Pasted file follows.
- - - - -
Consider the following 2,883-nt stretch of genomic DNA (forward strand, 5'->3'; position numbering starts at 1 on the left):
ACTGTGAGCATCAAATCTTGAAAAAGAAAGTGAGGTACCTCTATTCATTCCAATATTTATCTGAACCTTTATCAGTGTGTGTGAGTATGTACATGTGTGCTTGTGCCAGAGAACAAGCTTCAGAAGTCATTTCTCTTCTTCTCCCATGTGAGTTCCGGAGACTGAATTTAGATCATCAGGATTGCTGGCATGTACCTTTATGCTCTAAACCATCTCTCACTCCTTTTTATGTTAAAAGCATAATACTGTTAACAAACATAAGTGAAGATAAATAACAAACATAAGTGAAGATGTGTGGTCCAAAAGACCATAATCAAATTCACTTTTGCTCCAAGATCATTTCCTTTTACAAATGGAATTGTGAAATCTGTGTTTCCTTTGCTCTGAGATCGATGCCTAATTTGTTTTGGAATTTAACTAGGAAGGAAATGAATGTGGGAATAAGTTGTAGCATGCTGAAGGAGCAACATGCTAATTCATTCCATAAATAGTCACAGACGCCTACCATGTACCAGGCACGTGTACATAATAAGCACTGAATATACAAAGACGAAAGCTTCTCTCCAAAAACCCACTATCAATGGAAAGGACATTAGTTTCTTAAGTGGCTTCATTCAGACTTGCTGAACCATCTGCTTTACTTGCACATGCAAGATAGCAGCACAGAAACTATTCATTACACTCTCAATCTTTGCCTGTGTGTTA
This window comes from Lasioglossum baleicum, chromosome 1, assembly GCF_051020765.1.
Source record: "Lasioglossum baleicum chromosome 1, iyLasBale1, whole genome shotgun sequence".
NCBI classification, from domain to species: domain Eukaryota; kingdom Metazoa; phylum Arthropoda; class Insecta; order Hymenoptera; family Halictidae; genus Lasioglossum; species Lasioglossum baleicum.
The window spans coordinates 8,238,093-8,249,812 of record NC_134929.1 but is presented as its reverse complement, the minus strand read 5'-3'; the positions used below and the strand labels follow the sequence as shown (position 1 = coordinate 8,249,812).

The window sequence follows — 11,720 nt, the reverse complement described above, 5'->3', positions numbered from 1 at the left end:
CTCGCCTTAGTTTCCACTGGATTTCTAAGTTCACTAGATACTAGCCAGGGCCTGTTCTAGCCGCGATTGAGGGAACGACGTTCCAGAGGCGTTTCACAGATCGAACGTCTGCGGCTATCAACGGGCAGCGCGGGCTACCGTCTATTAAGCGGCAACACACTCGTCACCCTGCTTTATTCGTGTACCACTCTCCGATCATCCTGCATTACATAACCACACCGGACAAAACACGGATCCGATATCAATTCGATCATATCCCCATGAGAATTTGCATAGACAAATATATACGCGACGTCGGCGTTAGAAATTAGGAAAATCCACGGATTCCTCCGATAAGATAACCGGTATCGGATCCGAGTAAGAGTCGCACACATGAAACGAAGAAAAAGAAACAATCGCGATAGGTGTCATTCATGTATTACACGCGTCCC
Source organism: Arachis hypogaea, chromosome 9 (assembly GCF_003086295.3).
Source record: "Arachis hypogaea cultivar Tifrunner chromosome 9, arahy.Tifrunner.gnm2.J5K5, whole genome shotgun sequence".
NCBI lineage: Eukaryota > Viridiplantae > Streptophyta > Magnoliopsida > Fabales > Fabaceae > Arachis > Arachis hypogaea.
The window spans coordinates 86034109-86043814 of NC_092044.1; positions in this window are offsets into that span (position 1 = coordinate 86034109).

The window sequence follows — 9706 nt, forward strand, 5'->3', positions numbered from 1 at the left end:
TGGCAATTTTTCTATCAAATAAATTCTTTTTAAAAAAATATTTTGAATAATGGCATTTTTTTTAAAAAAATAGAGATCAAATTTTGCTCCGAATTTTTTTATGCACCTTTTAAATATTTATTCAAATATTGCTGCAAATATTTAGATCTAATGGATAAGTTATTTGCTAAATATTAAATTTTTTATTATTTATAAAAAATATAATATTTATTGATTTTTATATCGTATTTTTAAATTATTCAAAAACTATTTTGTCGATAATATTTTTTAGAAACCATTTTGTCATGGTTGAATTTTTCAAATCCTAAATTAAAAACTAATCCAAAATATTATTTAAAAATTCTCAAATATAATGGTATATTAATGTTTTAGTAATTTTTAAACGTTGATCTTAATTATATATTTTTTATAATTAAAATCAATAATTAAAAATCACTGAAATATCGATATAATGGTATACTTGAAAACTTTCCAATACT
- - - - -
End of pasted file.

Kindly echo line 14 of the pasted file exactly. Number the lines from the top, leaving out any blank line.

TGGCAATTTTTCTATCAAATAAATTCTTTTTAAAAAAATATTTTGAATAATGGCATTTTTTTTAAAAAAATAGAGATCAAATTTTGCTCCGAATTTTTTTATGCACCTTTTAAATATTTATTCAAATATTGCTGCAAATATTTAGATCTAATGGATAAGTTATTTGCTAAATATTAAATTTTTTATTATTTATAAAAAATATAATATTTATTGATTTTTATATCGTATTTTTAAATTATTCAAAAACTATTTTGTCGATAATATTTTTTAGAAACCATTTTGTCATGGTTGAATTTTTCAAATCCTAAATTAAAAACTAATCCAAAATATTATTTAAAAATTCTCAAATATAATGGTATATTAATGTTTTAGTAATTTTTAAACGTTGATCTTAATTATATATTTTTTATAATTAAAATCAATAATTAAAAATCACTGAAATATCGATATAATGGTATACTTGAAAACTTTCCAATACT